Focused Clinical Question: What are the indications and clinical applications for gingival augmentation procedures, and what factors guide the choice among treatment options in specific situations? Summary: Although there is still controversy regarding whether there needs to be a minimum amount of attached gingiva to maintain the stability of the gingival margin, prospective and retrospective studies have shown that, in the presence of suboptimal plaque control and clinical inflammation, attachment loss and gingival recession (GR) may result unless a minimum amount of keratinized tissue (KT) and attached gingiva are present. Treatment of mucogingival deformities requires gingival augmentation procedures that address both a functional and esthetic component for the patient. Although free gingival grafts (FGGs) are considered the gold standard for treatment of GR defects to obtain root coverage, augmentation of KT and attached gingiva may be accomplished by FGG or other autogenous grafting options, including the free connective tissue graft, the lateral pedicle graft, and the double papilla technique. In addition, the modified apically repositioned flap can be considered in some instances. Alternatives to autogenous graft tissue include acellular dermal matrix, extracellular matrix membrane, bilayer collagen matrix, and living cellular construct. Conclusions: Understanding the clinical importance of the presence of a minimum amount of attached gingiva in patients with suboptimal hygiene is an important first step in addressing the condition. Patient education to address plaque control and counseling to quit smoking in patients who are smokers help enhance the success of these mucogingival surgical procedures. An analysis of patient-specific factors will help with the appropriate choice of surgical procedures aimed at augmenting the dimension of KT/attached gingival tissue. Evidence supporting the treatment decisions described in this practical application is summarized in the companion papers from the American Academy of Periodontology Regeneration Workshop (Kim and Neiva, J Periodontol 2015;86(Suppl.):S56-S72; Scheyer et al., J Periodontol 2015;86(Suppl.):S73-S76).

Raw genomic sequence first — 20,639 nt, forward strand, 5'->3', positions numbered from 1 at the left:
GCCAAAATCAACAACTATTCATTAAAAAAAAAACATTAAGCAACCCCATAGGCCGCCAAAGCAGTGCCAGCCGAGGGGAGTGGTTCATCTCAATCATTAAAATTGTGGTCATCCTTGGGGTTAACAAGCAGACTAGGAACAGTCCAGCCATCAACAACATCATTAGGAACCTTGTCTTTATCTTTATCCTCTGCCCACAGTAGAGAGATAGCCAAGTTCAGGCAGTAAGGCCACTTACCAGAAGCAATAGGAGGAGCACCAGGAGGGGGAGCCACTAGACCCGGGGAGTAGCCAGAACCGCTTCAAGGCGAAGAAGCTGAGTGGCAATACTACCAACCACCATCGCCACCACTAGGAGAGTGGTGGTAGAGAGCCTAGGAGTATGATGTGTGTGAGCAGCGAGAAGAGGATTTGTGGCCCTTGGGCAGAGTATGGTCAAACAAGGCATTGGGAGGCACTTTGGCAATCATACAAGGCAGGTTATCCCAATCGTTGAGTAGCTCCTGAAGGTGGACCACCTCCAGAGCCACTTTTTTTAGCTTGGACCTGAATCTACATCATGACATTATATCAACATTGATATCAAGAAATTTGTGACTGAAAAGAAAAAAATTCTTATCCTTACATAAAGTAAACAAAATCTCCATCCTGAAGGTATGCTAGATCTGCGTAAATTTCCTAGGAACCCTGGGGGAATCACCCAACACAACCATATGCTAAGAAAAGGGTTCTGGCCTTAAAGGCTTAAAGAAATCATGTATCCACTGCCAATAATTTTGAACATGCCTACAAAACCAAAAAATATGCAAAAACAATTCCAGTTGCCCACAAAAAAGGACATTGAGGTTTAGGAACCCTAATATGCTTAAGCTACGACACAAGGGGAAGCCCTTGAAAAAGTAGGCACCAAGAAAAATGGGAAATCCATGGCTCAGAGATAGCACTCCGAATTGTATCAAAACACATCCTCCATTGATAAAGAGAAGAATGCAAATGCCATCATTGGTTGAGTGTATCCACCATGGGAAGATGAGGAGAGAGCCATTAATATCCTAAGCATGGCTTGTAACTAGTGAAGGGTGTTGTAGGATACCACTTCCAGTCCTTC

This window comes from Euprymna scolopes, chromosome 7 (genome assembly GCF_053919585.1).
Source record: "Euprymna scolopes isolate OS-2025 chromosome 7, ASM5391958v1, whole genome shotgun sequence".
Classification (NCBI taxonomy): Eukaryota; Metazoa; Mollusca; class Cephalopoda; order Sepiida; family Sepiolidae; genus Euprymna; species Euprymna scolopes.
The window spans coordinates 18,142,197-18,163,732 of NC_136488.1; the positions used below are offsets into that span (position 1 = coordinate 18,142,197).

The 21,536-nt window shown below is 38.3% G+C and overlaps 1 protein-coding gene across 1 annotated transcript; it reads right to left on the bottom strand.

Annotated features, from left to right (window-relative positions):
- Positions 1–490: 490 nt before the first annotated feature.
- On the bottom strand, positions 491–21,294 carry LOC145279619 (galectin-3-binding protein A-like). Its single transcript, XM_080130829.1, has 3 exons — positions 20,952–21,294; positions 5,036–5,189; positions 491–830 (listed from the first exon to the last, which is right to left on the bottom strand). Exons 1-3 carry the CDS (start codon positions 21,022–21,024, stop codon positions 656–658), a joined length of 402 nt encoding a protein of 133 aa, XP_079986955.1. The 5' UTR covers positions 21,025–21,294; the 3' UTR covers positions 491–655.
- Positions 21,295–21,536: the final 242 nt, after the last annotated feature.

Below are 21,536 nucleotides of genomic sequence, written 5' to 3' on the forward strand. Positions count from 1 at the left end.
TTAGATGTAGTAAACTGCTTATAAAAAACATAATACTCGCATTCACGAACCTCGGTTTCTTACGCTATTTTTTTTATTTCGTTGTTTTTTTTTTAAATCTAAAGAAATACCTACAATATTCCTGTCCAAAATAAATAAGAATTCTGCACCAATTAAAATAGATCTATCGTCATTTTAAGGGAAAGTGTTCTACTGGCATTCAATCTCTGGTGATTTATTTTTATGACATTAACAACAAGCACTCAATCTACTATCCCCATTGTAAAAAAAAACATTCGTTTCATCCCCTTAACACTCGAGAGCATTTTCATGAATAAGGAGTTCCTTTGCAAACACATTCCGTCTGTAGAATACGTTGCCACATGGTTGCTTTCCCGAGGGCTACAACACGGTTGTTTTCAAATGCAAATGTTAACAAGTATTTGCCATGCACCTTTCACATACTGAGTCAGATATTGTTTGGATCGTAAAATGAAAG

Periodontal Soft Tissue Non–Root Coverage Procedures : Practical Applications From the AAP Regeneration Workshop / V. John, L. Langer, G. Rasperini, D.M. Kim, R. Neiva, H. Greenwell, S. Dibart, M. Sanz, E.T. Scheyer. - In: CLINICAL ADVANCES IN PERIODONTICS. - ISSN 2163-0097. - 5:1(2015), pp. 11-20. [10.1902/cap.2015.140051]

Periodontal Soft Tissue Non–Root Coverage Procedures : Practical Applications From the AAP Regeneration Workshop

G. Rasperini;
2015

Abstract

Focused Clinical Question: What are the indications and clinical applications for gingival augmentation procedures, and what factors guide the choice among treatment options in specific situations? Summary: Although there is still controversy regarding whether there needs to be a minimum amount of attached gingiva to maintain the stability of the gingival margin, prospective and retrospective studies have shown that, in the presence of suboptimal plaque control and clinical inflammation, attachment loss and gingival recession (GR) may result unless a minimum amount of keratinized tissue (KT) and attached gingiva are present. Treatment of mucogingival deformities requires gingival augmentation procedures that address both a functional and esthetic component for the patient. Although free gingival grafts (FGGs) are considered the gold standard for treatment of GR defects to obtain root coverage, augmentation of KT and attached gingiva may be accomplished by FGG or other autogenous grafting options, including the free connective tissue graft, the lateral pedicle graft, and the double papilla technique. In addition, the modified apically repositioned flap can be considered in some instances. Alternatives to autogenous graft tissue include acellular dermal matrix, extracellular matrix membrane, bilayer collagen matrix, and living cellular construct. Conclusions: Understanding the clinical importance of the presence of a minimum amount of attached gingiva in patients with suboptimal hygiene is an important first step in addressing the condition. Patient education to address plaque control and counseling to quit smoking in patients who are smokers help enhance the success of these mucogingival surgical procedures. An analysis of patient-specific factors will help with the appropriate choice of surgical procedures aimed at augmenting the dimension of KT/attached gingival tissue. Evidence supporting the treatment decisions described in this practical application is summarized in the companion papers from the American Academy of Periodontology Regeneration Workshop (Kim and Neiva, J Periodontol 2015;86(Suppl.):S56-S72; Scheyer et al., J Periodontol 2015;86(Suppl.):S73-S76).
Dental plaque; gingiva; gingival recession; inflammation; periodontal attachment loss
Settore MED/28 - Malattie Odontostomatologiche
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Utilizza questo identificativo per citare o creare un link a questo documento: http://hdl.handle.net/2434/786090
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